Contrary to my usual practice, I read the entire Belisarius Series back to back. Blame Emma: she keeps getting Eric Flint books out of the library and slinging them my way.
Belisarius was a real-life sixth-century Roman general based in Constantinople, the capital of the Eastern Roman (Byzantine) Empire.
In the far, far future, two races descended from mankind fight a proxy war to change the past. The ‘New Gods’, repulsed by the mongrel offshoots of the human race, bet on the Malwa empire of India, with its rigid caste system. At ruinous expense, they send a cyborg named Link back to the sixth century. With gunpowder technology, the Malwas quickly conquer the rest of India and start eyeing the Persian and Roman empires.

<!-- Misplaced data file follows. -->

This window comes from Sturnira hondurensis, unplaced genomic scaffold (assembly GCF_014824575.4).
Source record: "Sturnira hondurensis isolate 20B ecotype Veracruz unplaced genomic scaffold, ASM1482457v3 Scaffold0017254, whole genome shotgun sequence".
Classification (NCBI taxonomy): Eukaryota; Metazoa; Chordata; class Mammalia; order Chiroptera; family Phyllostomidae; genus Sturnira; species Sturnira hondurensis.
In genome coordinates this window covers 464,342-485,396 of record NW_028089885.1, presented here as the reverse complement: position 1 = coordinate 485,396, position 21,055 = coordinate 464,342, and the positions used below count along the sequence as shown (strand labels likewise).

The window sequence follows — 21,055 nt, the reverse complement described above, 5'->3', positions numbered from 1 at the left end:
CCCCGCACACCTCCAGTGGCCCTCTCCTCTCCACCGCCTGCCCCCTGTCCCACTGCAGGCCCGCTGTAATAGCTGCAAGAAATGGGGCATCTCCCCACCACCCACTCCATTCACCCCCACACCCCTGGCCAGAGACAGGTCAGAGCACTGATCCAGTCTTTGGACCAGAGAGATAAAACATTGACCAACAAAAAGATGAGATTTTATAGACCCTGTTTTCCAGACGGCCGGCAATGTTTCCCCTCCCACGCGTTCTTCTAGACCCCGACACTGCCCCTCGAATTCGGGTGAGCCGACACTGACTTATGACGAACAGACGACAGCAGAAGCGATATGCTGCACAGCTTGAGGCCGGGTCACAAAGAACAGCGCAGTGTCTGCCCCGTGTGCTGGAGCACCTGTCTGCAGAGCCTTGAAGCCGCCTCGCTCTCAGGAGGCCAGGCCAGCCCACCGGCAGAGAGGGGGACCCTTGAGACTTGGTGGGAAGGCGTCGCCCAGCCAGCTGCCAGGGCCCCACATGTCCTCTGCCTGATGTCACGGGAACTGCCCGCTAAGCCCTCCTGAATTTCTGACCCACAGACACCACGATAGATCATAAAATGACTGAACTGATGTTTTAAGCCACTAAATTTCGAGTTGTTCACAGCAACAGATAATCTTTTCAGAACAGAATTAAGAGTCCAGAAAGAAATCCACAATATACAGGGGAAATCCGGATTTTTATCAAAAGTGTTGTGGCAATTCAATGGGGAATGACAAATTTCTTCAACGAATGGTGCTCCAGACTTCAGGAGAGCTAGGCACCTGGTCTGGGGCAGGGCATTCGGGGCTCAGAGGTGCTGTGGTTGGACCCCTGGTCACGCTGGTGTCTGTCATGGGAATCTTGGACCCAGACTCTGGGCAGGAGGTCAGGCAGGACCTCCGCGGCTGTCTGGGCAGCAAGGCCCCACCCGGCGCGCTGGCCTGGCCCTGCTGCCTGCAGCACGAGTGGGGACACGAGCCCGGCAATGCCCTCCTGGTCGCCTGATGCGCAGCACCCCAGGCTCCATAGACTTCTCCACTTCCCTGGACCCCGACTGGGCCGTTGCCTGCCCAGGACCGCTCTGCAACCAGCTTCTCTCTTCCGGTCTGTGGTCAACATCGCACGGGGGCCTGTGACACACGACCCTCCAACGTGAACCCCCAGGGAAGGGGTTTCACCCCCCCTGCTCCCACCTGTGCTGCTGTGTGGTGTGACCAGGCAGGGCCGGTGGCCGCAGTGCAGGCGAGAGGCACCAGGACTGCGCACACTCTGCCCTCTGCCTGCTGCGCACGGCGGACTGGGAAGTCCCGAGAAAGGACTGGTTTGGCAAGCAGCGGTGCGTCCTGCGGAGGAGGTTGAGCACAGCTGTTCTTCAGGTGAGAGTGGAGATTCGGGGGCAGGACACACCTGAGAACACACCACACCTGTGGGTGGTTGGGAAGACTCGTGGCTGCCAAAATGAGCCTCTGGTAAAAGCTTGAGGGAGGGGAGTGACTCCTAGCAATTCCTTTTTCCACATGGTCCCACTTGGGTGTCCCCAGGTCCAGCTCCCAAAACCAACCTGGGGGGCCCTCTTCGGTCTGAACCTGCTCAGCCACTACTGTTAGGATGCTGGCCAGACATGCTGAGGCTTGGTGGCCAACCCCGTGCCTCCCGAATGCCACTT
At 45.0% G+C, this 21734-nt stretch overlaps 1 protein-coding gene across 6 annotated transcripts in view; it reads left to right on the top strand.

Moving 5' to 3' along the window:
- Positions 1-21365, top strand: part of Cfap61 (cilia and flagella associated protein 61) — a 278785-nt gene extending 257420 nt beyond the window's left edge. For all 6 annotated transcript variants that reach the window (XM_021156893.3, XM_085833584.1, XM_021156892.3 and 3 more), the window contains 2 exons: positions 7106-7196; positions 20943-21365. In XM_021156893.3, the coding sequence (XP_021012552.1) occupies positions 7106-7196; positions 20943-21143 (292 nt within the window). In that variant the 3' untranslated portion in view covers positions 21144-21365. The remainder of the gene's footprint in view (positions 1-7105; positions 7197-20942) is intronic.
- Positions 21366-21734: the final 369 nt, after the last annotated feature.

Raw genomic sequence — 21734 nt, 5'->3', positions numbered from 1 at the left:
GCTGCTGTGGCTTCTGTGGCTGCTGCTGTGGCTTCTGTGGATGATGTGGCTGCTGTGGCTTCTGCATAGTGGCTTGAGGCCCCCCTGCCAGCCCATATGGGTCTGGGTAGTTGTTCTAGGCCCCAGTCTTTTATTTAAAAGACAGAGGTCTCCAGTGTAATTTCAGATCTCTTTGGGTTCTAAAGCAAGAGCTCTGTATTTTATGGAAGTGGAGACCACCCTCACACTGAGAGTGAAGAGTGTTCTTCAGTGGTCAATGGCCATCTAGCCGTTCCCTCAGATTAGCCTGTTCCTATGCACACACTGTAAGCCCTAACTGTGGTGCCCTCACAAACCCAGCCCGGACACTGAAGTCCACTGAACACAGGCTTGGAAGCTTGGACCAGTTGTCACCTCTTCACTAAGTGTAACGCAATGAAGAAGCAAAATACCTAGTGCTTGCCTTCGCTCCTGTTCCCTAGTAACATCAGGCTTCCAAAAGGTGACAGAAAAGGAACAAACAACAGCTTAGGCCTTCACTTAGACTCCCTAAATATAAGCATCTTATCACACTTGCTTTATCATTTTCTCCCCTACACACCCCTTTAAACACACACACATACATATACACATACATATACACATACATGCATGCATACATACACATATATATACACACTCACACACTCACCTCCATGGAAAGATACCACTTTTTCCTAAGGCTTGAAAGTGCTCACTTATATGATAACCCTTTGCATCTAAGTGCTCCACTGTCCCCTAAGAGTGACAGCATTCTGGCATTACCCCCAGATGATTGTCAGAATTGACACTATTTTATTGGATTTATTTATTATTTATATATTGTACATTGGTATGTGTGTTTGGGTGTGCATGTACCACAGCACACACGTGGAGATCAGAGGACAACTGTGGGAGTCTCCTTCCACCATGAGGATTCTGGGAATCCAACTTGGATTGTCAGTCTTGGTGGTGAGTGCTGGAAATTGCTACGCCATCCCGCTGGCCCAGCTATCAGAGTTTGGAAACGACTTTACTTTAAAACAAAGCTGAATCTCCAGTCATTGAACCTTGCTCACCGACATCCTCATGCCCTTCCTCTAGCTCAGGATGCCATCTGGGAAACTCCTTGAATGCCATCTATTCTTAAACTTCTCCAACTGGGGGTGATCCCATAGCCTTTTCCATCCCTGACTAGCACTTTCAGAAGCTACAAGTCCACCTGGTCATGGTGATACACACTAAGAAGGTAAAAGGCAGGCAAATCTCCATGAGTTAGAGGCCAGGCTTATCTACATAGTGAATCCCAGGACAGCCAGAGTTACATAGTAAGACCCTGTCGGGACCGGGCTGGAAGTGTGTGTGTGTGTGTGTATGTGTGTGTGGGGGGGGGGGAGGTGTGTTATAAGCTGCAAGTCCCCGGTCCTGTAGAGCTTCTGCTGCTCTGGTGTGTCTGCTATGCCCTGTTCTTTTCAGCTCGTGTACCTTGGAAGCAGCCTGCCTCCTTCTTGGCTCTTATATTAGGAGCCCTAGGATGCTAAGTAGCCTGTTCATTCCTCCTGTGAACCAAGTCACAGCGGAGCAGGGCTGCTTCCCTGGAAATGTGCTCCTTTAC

A crystalline race send one of their number, Aide, back in time to help Rome’s greatest general, Belisarius, fight the Malwa, and keep Earth’s history, as much as possible, on its previous trajectory. Aide’s vast knowledge of our history and technology augment Belisarius’s native cunning and immense grasp of strategy and tactics, and eventually overcome Link and the Malwa.
The books juggle multiple viewpoint characters, weaving together a complex tapestry of plots, spread over six books. The action flows from Constantinople to Persia, Alexandria, the Axumite (Ethiopian) empire, Arabia, and most of all, to India. The characters are for the most part likeable and larger than life. Most, but by no means all, of the Malwa and their allies are repellent. The battles are many and the carnage vast, as the authors get to cherrypick the tactics of Earth’s greatest generals.
In the end, Link’s fatal flaw is its lack of understanding of humanity, that only the soul matters, of the importance of love and redemption.